The Times has published an article, which suggests that the Ministry of Justice is considering bringing back Employment Tribunal fees. It suggests that the Government is asking the Law Commission to provide recommendations on the way forward, see here for details.
The significance of Tribunal fees should not be underestimated. Fees were brought in by the Coalition Government in 2013. Under the old regime, some claimants would have been required to pay as much as £1,200 in fees. While low compared with the Civil Courts, the effect of these fees on Employment Tribunal claims was stark. Many litigants in person claimed that they could not afford these fees. The number of claims fell by more than 70%. Some Employment Judges were transferred to other tribunals as the number of cases fell (which would be unimaginable today).
Following a judicial review by Unison, the Supreme Court ruled that these fees were unlawful in 2017. It was noted that it prevented access to justice and was a potential breach of EU law (with many employment rights deriving from EU Law). The effect of this decision was almost as dramatic as the introduction of fees in the first place. Individual claims increased by more than 90% in the year after this decision and have grown exponentially since. Multiple (i.e. group) claims rose at an even greater rate. Most Tribunals are now overworked with a significant backlog even before the coronavirus pandemic.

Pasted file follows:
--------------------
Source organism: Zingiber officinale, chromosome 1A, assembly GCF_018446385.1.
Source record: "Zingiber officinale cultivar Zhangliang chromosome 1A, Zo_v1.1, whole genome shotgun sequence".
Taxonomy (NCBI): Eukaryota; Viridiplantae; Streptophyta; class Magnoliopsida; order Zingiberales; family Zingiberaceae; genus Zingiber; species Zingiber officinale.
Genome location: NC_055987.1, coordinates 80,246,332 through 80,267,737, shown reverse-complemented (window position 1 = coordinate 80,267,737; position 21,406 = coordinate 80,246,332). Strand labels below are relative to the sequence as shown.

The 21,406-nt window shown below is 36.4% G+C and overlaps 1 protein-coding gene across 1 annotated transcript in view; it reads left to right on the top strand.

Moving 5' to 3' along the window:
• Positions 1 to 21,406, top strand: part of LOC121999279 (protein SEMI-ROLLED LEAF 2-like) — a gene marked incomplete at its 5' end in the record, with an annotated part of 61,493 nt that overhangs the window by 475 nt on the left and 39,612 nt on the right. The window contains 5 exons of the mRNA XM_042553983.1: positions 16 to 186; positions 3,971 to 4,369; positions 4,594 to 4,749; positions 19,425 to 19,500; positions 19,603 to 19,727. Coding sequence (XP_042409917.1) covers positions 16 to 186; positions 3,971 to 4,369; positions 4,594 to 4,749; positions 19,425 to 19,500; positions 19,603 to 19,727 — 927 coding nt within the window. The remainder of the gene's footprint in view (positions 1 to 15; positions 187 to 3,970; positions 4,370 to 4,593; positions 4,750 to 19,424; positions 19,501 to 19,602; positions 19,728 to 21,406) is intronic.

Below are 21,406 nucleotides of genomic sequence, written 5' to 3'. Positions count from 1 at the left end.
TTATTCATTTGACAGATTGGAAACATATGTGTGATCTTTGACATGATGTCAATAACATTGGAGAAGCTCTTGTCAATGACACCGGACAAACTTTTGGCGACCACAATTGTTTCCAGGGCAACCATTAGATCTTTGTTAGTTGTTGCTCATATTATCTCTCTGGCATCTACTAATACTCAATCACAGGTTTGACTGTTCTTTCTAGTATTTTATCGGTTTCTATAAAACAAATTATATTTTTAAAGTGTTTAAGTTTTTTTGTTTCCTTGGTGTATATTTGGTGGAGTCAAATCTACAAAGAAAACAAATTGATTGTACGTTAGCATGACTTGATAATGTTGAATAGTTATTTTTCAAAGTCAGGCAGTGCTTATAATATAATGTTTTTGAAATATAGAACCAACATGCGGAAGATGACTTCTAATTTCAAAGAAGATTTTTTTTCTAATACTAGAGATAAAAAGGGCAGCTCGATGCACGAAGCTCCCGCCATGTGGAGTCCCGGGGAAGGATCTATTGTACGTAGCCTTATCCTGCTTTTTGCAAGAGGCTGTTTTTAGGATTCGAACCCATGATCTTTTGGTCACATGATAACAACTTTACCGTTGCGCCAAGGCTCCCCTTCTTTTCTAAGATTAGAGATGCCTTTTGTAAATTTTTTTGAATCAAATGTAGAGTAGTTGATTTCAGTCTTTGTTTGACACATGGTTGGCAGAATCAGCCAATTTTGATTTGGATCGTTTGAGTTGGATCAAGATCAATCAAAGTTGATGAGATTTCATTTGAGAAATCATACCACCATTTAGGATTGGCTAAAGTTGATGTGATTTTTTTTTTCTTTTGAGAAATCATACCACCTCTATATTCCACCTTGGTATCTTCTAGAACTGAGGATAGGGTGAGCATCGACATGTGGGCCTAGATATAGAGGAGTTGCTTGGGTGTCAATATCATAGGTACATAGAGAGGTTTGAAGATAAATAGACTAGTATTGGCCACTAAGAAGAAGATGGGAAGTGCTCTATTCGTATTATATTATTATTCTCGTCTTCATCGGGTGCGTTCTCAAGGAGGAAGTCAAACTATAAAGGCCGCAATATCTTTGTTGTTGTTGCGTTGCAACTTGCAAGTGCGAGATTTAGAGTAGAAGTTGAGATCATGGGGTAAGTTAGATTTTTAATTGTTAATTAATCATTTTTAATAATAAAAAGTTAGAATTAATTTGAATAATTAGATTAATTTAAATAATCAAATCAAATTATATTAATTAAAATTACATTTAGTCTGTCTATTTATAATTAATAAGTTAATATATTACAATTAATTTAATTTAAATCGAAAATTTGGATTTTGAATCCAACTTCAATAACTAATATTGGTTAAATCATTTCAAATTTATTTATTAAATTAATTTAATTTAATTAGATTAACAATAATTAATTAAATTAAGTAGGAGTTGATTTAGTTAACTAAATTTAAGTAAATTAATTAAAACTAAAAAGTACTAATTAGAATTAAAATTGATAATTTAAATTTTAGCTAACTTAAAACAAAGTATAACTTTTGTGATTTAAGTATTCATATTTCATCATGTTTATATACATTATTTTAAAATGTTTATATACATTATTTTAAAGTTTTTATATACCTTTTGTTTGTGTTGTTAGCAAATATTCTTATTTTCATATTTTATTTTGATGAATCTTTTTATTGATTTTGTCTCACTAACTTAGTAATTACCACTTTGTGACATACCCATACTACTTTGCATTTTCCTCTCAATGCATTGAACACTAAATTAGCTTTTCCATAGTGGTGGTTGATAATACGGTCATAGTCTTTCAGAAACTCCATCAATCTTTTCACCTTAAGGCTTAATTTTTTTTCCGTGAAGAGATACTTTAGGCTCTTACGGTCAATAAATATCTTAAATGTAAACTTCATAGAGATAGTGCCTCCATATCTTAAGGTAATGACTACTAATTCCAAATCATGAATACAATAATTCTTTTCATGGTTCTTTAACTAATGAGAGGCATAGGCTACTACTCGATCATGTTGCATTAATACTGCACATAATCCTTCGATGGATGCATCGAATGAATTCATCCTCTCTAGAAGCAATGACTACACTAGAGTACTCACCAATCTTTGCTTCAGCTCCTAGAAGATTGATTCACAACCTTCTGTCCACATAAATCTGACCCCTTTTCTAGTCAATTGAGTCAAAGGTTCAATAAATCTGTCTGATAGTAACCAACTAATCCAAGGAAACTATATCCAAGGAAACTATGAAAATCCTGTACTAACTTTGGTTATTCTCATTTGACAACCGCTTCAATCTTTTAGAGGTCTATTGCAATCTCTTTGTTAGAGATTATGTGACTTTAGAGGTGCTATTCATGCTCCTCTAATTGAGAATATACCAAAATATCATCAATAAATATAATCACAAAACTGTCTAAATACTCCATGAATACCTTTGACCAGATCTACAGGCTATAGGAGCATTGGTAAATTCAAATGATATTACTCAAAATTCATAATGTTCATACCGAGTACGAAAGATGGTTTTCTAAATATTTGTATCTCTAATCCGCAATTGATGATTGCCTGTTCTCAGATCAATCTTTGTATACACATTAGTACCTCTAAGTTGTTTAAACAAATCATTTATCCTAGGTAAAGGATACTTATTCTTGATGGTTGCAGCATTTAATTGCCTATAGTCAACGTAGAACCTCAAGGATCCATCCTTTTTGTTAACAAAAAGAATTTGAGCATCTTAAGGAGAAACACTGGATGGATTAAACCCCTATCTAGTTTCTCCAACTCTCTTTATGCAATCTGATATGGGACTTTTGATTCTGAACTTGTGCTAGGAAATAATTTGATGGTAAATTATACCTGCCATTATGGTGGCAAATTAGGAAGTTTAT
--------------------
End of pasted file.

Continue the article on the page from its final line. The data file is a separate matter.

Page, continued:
Given the current economic situation, it is perhaps unsurprising that the Government is looking to re-introduce fees. However, it is unlikely that this will be structured in the same way. There is speculation that employers might have to pay a fee when responding to claims i.e. filing a defence. Another alternative is that the fees might be means tested. We shall all watch with interest to see the Law Commission’s recommendations